Answers to a recent question about the superstition surrounding Macbeth linked to a Royal Shakespeare Company web page that claimed:

According to folklore, Macbeth was cursed from the beginning. A coven of witches objected to Shakespeare using real incantations, so they put a curse on the play.

The witches appear in only four scenes:

  • Act I, scene i
  • Act I, scene iii
  • Act III, scene v
  • Act IV, scene i

These scenes contain only two actual spells. Act I scene iii has the following:

The Weïrd Sisters, hand in hand
Posters of the sea and land
Thus do go, about, about,
Thrice to thine, and thrice to mine,
And thrice again, to make up nine.
Peace, the charm's bound up.       (I.iii.33–38)

And Act IV, scene i has the much longer:

Round about the cauldron go;
In the poison'd entrails throw.
Toad, that under cold stone
Days and nights has thirty-one
Swelter'd venom sleeping got,
Boil thou first i' the charmed pot.

Double, double toil and trouble;
Fire burn, and cauldron bubble.

Fillet of a fenny snake,
In the cauldron boil and bake;
Eye of newt and toe of frog,
Wool of bat and tongue of dog,
Adder's fork and blind-worm's sting,
Lizard's leg and owlet's wing,
For a charm of powerful trouble,
Like a hell-broth boil and bubble.

Double, double toil and trouble;
Fire burn and cauldron bubble.

Scale of dragon, tooth of wolf,
Witches' mummy, maw and gulf
Of the ravin'd salt-sea shark,
Root of hemlock digg'd i' the dark,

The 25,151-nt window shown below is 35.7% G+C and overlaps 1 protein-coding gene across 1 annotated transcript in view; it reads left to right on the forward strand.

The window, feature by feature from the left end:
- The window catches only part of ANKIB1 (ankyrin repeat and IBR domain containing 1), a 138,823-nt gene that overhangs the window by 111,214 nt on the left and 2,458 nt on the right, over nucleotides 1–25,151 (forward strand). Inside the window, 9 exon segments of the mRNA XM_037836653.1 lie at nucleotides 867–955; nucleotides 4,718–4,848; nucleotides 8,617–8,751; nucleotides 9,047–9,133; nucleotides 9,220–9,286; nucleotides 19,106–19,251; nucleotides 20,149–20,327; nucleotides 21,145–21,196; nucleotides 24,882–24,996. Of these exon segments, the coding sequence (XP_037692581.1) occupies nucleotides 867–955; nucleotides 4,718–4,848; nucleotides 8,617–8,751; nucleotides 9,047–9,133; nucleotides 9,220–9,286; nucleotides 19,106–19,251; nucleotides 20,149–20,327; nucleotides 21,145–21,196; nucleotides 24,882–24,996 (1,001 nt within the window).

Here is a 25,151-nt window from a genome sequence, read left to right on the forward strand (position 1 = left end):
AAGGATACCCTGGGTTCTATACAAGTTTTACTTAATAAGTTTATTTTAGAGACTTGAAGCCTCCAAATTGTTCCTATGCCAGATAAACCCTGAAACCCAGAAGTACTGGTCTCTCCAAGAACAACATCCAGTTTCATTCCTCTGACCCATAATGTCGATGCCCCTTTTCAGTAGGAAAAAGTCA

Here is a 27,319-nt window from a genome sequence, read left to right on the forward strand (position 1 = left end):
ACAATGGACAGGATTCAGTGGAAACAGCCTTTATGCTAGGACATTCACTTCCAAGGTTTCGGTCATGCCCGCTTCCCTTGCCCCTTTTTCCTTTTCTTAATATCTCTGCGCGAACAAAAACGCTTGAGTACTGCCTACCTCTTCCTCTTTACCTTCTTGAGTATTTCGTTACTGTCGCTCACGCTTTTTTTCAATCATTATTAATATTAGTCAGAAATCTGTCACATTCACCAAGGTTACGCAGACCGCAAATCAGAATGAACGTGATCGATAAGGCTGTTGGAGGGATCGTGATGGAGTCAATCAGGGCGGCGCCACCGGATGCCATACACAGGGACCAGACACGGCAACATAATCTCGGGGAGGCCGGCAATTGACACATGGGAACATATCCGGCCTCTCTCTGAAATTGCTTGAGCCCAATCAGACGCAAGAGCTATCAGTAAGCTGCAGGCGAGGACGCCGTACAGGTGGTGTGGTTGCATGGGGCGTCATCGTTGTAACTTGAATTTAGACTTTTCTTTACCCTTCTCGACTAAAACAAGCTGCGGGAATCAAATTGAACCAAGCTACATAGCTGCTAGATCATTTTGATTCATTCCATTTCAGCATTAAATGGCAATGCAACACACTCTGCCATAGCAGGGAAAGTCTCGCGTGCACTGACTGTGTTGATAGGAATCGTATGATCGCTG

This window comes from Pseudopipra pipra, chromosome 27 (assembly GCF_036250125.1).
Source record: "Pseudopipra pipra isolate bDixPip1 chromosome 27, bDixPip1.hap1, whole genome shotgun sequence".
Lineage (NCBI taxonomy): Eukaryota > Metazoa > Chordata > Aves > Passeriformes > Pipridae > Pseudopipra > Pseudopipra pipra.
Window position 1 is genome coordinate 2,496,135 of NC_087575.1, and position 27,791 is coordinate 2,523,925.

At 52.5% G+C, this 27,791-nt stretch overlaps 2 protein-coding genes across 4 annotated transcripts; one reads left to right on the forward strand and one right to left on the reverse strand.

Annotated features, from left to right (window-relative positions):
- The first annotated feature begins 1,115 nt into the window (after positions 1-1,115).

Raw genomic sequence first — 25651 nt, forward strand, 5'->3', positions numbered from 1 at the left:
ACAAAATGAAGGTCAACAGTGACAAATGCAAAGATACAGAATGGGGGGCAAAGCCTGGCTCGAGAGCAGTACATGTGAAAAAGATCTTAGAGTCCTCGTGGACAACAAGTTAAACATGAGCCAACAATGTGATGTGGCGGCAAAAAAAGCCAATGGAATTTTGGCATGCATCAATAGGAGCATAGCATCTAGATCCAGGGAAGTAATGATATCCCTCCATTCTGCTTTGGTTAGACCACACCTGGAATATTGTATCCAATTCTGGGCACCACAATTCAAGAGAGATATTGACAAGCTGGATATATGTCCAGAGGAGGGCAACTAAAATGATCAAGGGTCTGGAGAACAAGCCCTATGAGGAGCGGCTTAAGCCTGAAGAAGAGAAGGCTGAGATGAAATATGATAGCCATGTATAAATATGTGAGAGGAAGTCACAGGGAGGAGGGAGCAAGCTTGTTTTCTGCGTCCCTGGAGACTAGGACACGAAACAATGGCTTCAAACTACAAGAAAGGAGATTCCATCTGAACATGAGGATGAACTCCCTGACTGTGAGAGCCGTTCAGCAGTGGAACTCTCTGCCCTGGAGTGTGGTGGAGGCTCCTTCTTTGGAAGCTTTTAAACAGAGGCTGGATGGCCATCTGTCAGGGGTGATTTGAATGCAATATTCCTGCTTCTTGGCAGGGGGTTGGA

Liver of blaspheming Jew,
Gall of goat, and slips of yew
Silver'd in the moon's eclipse,
Nose of Turk and Tartar's lips,
Finger of birth-strangled babe
Ditch-deliver'd by a drab,
Make the gruel thick and slab:
Add thereto a tiger's chaudron,
For the ingredients of our cauldron.

Double, double toil and trouble;
Fire burn and cauldron bubble.
Cool it with a baboon's blood,
Then the charm is firm and good.       (IV.i.4–38, speech headers omitted)

It is worth mentioning that the latter was possibly written not by Shakespeare, but by his collaborator Thomas Middleton, who is known to have recycled songs and other material from his play The Witch into Macbeth.

How close are these incantations to those actually used by those professing witchcraft in the 17th C.? Do we have any historical records documenting spells common among witches of the time, and if so, how do the conjurations in Macbeth map to those?

This question is purely about the scholarly record. I have also asked a different question about witchcraft practices in the present day vis-à-vis Macbeth and The Witch.

  • I wonder if you are having us on? If no woman was proven to be a witch (all "confessions" were the result of torture), how could there ever be "actual incantations" by 17th-century women who self-identified as witches?
    – Tsundoku
    Commented Nov 28, 2021 at 21:16


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